My younger sister was the executor of our mother’s estate, and as such W. inherited all the random stuff not covered under our mother’s will. W. is cleaning out — beginning that process in her mid-60’s — and she just sent me a bag of all the cards we three girls ever sent our mother, plus the letters I wrote home from the Peace Corps. Margaret saved everything and lugged it from place to place through all of her many moves. I never did tally up how many places she lived, but when I applied to the Peace Corps as a 21 year old college senior in 1967 I had to list all my past addresses, and there were eighteen. I had to attach an additional sheet to the application.
I carefully guard and cherish emotional experiences, not so much things. W. said I’m free to throw all this stuff out, just that she didn’t want to do it.
The memories I saved from the Panama experience are in my memoir; I was more interested in what lingered for me after all those years than in whatever day-to-day content might be in the letters. Actually, I didn’t know they still existed. I assumed that at some point, Margaret would have thrown them out. I did know she had them; many years ago she told me archly she wasn’t giving them to me because she knew I’d toss them. She was probably right.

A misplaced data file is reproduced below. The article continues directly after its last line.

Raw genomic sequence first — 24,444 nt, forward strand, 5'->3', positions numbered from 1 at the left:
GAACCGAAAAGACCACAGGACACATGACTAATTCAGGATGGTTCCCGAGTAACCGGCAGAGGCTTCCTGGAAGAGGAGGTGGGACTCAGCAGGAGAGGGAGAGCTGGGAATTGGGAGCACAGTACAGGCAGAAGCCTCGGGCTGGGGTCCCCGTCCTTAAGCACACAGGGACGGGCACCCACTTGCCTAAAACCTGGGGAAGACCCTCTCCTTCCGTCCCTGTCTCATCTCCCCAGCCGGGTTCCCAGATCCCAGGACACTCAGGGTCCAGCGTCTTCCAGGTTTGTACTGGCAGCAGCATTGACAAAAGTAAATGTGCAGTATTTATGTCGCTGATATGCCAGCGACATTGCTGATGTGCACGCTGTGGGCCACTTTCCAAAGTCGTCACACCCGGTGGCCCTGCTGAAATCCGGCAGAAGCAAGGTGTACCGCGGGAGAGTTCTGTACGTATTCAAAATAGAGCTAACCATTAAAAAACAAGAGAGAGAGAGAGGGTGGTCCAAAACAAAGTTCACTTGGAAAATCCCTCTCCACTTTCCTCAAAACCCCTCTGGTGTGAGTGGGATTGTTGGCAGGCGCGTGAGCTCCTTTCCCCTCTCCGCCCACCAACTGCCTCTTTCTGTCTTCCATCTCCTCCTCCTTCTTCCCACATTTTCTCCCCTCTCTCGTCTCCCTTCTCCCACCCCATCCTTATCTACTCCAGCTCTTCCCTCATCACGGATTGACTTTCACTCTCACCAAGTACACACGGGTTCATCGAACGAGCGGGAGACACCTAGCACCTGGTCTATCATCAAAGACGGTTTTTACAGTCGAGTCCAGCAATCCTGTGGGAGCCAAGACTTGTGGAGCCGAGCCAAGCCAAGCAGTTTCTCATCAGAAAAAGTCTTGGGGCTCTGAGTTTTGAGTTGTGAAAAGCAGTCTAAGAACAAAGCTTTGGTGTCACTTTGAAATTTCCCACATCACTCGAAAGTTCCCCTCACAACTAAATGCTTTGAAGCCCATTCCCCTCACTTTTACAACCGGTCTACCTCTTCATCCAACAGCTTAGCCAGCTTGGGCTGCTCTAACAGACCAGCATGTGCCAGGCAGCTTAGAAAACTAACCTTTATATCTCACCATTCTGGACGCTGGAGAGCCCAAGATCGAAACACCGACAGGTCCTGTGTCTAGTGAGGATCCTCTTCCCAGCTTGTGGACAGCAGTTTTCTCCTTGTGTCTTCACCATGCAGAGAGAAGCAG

The cards and legal file folders full of air mail letters fill about half a shopping bag, and I don’t know what to do with them but I haven’t thrown them out. Despite my vow not to accumulate any new stuff, and despite my very limited closet space in my open loft, I stuck the whole thing in the back of my one long closet. There they will sit for some while, I expect, until clarity about what to do with them emerges.